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I want to itterate over a array of key,value pairs from post parameters:

Parameters:
  {"utf8"=>"✓",
  "authenticity_token"=>"c6VYssp33I075nfv1ViPty38+aZSkWM/jh6oll2pYS8=", 
  "permission"=>
    {"employment_id"=>"7", 
     "organisation_level"=>"all_below", 
     "permissions"=>"view_permissions", 
     "users"=>"", 
     "organisation"=>"", 
     "functions"=>"", 
     "statistics"=>""}, 
  "commit"=>"Opslaan"} 

I take the permission map out of these parameters and try to process it. Basically I want to check if the key isn't employment_id and the value is present.

params.each do |k,v|
  if(!(k.eql?"employment_id") && v.present?)
   p v
  end

end

When running the if statement in this for each I ran into some strange behaviour and I wonder if someone can shine some light on this situation

I ended up with this if statement, it works and evaluates like I expect it to. It only prints the values when the value is not "" or nil and the key isnt employment_id

if(!(k.eql?"employment_id") && v.present?)
  p v
end 

However, The following 2 if statements dont work as I expect. Both print all values. They evaluate to true while I think they shouldn't.

if(!k.eql?"employment_id" && v.present?)
  p v 
end 

and

if !k.eql?"employment_id" && v.present?
  p v 
end 
share|improve this question
1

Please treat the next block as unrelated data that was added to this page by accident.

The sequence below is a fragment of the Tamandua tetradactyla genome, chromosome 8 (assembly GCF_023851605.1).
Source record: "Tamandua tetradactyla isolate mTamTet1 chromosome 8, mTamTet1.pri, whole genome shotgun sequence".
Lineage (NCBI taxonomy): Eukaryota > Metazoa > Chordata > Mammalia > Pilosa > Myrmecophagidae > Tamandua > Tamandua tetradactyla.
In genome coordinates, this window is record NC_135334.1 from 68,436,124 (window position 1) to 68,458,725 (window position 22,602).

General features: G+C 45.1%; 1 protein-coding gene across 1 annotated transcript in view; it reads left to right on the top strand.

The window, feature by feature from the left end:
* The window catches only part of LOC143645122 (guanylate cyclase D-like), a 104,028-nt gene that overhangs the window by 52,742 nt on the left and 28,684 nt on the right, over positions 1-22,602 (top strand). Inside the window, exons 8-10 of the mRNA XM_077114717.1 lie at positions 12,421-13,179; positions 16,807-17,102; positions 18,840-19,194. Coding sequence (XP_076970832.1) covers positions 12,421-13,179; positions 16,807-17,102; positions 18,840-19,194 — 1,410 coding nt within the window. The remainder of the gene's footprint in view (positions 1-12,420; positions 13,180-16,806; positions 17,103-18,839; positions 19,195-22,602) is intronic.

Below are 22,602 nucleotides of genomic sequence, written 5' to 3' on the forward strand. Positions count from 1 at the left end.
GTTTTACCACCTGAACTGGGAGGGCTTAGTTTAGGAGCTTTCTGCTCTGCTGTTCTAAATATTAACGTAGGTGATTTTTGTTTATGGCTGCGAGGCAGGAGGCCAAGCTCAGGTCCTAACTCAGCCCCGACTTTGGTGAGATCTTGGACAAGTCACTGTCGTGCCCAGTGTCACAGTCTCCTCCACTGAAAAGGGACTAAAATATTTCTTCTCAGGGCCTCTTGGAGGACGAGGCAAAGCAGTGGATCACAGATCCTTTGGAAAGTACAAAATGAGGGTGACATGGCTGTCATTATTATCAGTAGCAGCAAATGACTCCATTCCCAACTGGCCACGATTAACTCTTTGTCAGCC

Looks like its a precedence thing - check out techotopia.com/index.php/Ruby_Operator_Precedence – ryan May 8 '12 at 8:13
up vote 5 down vote accepted

The cause of your confusion is the priority of operations, especially in thew face of you omitting parenthesis. In your case, the statements are evaluated as follows:

if(!k.eql?"employment_id" && v.present?)
# equivalent to 
if (!(k.eql?("employment_id" && v.present?)))

if !k.eql?"employment_id" && v.present?
# equivalent to 
if !k.eql?("employment_id" && v.present?)

And here, "employment_id" && v.present? evaluates to true. So essentially, you are asking !k.eql?(true) which, with k being a string always evaluates to true (because of the negation).

To circumvent the issue, make sure to use parenthesis appropriately. Preferrably you should use them for method calls like so

k.eql?("employment_id")

instead of like

(k.eql? "employment_id")

That way, you make it clear what the method arguments are and avoid ambiguities which are then needed to be resolved by precedence. I personally tend to only omit method parenthesis if it is really clear what the arguments are. Especially in more complex statements like yours, it just doesn't make much sense to omit them and thus reduce clarity.

share|improve this answer
2  
And as a side comment, you could simplify your statement to k != "employment_id" && v.present? – Holger Just May 8 '12 at 8:14
    
if I evaluate "employment_id" && "".present? however in my ruby console it yields false – Benjamin Udink ten Cate May 8 '12 at 9:11
    
Method calls have higher precedence than anything else and direct comparison has higher precedence than &&. So my example above is equivalent to (k != "employment_id") && (v.present?). In your example, "employment_id" is truethy, "".present? is falsey. So the result would be false. See the link by @redspike above for more information about operator precedence in ruby. – Holger Just May 8 '12 at 9:17

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